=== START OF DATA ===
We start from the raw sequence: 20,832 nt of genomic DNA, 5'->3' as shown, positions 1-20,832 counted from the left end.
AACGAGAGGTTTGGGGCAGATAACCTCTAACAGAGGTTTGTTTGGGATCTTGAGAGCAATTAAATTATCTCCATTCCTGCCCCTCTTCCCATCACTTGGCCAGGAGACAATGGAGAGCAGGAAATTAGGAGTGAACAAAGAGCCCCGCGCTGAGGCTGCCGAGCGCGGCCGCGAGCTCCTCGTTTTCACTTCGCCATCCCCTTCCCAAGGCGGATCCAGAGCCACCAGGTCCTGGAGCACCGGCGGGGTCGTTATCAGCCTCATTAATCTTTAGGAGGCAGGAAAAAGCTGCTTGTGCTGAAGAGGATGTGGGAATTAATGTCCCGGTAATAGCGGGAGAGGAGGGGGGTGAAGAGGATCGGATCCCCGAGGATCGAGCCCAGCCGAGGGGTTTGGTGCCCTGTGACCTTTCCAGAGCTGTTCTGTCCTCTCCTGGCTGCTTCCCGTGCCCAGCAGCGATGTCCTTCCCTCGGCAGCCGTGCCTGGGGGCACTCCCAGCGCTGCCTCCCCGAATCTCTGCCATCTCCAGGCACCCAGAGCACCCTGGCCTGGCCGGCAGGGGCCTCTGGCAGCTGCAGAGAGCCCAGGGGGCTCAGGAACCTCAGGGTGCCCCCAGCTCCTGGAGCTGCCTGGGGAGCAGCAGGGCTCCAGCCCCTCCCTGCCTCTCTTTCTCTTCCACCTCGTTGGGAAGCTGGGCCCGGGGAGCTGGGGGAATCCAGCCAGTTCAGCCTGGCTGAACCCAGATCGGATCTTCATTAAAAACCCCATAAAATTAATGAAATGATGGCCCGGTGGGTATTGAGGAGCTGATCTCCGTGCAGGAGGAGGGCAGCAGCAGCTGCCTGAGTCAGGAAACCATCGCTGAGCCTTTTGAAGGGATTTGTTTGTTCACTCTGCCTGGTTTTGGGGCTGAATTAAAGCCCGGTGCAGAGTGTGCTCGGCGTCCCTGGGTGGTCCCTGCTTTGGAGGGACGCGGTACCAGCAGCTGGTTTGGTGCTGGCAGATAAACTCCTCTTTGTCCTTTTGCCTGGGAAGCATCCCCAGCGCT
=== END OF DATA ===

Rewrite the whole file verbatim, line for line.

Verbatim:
We start from the raw sequence: 20,832 nt of genomic DNA, 5'->3' as shown, positions 1-20,832 counted from the left end.
AACGAGAGGTTTGGGGCAGATAACCTCTAACAGAGGTTTGTTTGGGATCTTGAGAGCAATTAAATTATCTCCATTCCTGCCCCTCTTCCCATCACTTGGCCAGGAGACAATGGAGAGCAGGAAATTAGGAGTGAACAAAGAGCCCCGCGCTGAGGCTGCCGAGCGCGGCCGCGAGCTCCTCGTTTTCACTTCGCCATCCCCTTCCCAAGGCGGATCCAGAGCCACCAGGTCCTGGAGCACCGGCGGGGTCGTTATCAGCCTCATTAATCTTTAGGAGGCAGGAAAAAGCTGCTTGTGCTGAAGAGGATGTGGGAATTAATGTCCCGGTAATAGCGGGAGAGGAGGGGGGTGAAGAGGATCGGATCCCCGAGGATCGAGCCCAGCCGAGGGGTTTGGTGCCCTGTGACCTTTCCAGAGCTGTTCTGTCCTCTCCTGGCTGCTTCCCGTGCCCAGCAGCGATGTCCTTCCCTCGGCAGCCGTGCCTGGGGGCACTCCCAGCGCTGCCTCCCCGAATCTCTGCCATCTCCAGGCACCCAGAGCACCCTGGCCTGGCCGGCAGGGGCCTCTGGCAGCTGCAGAGAGCCCAGGGGGCTCAGGAACCTCAGGGTGCCCCCAGCTCCTGGAGCTGCCTGGGGAGCAGCAGGGCTCCAGCCCCTCCCTGCCTCTCTTTCTCTTCCACCTCGTTGGGAAGCTGGGCCCGGGGAGCTGGGGGAATCCAGCCAGTTCAGCCTGGCTGAACCCAGATCGGATCTTCATTAAAAACCCCATAAAATTAATGAAATGATGGCCCGGTGGGTATTGAGGAGCTGATCTCCGTGCAGGAGGAGGGCAGCAGCAGCTGCCTGAGTCAGGAAACCATCGCTGAGCCTTTTGAAGGGATTTGTTTGTTCACTCTGCCTGGTTTTGGGGCTGAATTAAAGCCCGGTGCAGAGTGTGCTCGGCGTCCCTGGGTGGTCCCTGCTTTGGAGGGACGCGGTACCAGCAGCTGGTTTGGTGCTGGCAGATAAACTCCTCTTTGTCCTTTTGCCTGGGAAGCATCCCCAGCGCT